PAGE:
Obesity and the brain: Why some overweight people just can’t stop eating

The obesity epidemic impacts people of all ages and socioeconomic levels and combines social and psychological aspects.

This widespread problem poses a formidable challenge to both developed and developing nations. By 2000, the global tally of obese adults had surged to exceed 300 million [1].

Approximately 51% of the world’s population (5 billion people) will be overweight or obese by 2035 if current trends continue, according to the World Obesity Federation’s atlas [2].

A study conducted by researchers at McGill University has uncovered a significant link between obesity-related health issues and neurodegeneration, a condition closely resembling Alzheimer’s disease. This groundbreaking discovery sheds light on the intricate relationship between our metabolic health and cognitive function.

In this study, scientists discovered the connection between obesity and neurodegenerative disorders like Alzheimer’s. Alzheimer’s disease is a well-known and devastating condition characterized by the accumulation of abnormal protein aggregates in the brain, leading to memory loss and cognitive decline.

The researchers wanted to understand whether obesity, a global health concern, might share common pathways with Alzheimer’s disease.

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To investigate this, they used advanced imaging techniques to examine the brains of obese mice. What they found was startling.

The brains of these obese mice exhibited similar pathological hallmarks to those seen in Alzheimer’s patients. There was a noticeable buildup of tau protein tangles, a key feature of Alzheimer’s [3].

This tau pathology was observed in regions of the brain linked with memory and cognitive function, underlining the link between obesity and cognitive decline.

Furthermore, the researchers found that these obese mice also displayed notable impairments in learning and memory tasks. 

These cognitive deficits resembled the symptoms seen in Alzheimer’s disease. This finding raises concerns about the potential impact of obesity on cognitive function in humans, as it suggests that the brain changes associated with obesity could mimic the early stages of Alzheimer’s disease.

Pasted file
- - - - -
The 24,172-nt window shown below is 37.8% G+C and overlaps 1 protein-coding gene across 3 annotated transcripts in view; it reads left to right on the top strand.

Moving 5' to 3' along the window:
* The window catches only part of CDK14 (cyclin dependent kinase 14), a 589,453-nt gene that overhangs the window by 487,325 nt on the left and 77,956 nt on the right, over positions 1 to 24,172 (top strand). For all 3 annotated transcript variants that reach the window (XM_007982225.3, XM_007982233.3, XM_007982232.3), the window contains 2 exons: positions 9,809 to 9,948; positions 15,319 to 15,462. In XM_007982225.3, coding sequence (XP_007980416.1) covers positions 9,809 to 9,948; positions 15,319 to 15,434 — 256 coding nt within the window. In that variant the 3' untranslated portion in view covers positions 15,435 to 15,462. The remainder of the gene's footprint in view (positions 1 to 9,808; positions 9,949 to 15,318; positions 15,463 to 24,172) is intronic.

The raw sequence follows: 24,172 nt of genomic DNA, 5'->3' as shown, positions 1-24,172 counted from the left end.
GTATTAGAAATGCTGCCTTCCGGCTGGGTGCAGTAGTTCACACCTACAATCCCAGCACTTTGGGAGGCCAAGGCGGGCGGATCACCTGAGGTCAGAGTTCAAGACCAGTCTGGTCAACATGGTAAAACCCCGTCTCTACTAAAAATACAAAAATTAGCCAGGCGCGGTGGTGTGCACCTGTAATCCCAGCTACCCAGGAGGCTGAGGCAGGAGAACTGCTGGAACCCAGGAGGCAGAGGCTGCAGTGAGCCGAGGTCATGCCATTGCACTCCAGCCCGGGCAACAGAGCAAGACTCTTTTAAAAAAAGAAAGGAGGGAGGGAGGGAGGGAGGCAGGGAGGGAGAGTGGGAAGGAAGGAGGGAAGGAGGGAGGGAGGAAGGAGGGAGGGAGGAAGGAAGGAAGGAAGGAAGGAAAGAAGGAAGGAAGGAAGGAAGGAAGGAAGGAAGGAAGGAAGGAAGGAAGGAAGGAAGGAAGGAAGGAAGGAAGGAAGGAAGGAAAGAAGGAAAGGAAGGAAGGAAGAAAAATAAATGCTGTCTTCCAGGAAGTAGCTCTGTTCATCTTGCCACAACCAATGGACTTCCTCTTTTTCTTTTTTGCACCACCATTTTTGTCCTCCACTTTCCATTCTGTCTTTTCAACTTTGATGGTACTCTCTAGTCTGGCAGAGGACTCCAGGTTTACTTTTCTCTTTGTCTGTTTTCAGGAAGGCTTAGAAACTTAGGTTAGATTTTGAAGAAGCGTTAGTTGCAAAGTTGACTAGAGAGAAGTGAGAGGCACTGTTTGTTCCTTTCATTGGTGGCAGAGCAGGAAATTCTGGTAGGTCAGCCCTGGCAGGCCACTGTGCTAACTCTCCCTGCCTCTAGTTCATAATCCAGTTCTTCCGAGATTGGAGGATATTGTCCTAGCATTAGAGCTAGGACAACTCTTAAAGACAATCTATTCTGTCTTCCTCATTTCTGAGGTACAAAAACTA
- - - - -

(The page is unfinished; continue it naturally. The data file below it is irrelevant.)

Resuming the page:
Digging deeper into the mechanisms at play, the researchers identified a potential culprit: inflammation. Obesity promotes chronic low-grade inflammation throughout the body, which can also affect the brain.

In the obese mice, the researchers observed increased inflammation in the brain, which coincided with the development of tau pathology and cognitive decline. This suggests that inflammation may be a critical link between obesity and neurodegeneration.

These findings have significant consequences for public health. With obesity rates on the rise globally, understanding its impact on cognitive health is crucial.

Alzheimer’s disease is already an important public health concern, and if obesity-related factors can accelerate or mimic its progression, it becomes even more urgent to address the obesity epidemic.

The study also highlights the importance of a healthy lifestyle. While genetics play a role in Alzheimer’s disease, lifestyle factors like diet and physical activity can significantly influence the risk.

Maintaining a balanced diet, staying physically active and managing weight are essential for metabolic health and cognitive wellbeing.

In summary, the research from McGill University underscores the connection between obesity and neurodegeneration, suggesting that obesity-related brain changes can closely resemble those seen in Alzheimer’s disease.

This discovery emphasizes the need for strategies to combat obesity and reduce its impact on overall health, including cognitive function [4].

It serves as a reminder that a healthy lifestyle can preserve cognitive health and reduce the risk of neurodegenerative diseases like Alzheimer’s.

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[1] https://www.who.int/activities/controlling-the-global-obesity-epidemic
[2] https://www.worldobesity.org/news/economic-impact-of-overweight-and-obesity-to-surpass-4-trillion-by-2035
[3] https://www.ncbi.nlm.nih.gov/pmc/articles/PMC4072215/
[4] https://thenewdaily.com.au/life/2023/09/09/why-some-people-just-keep-eating/

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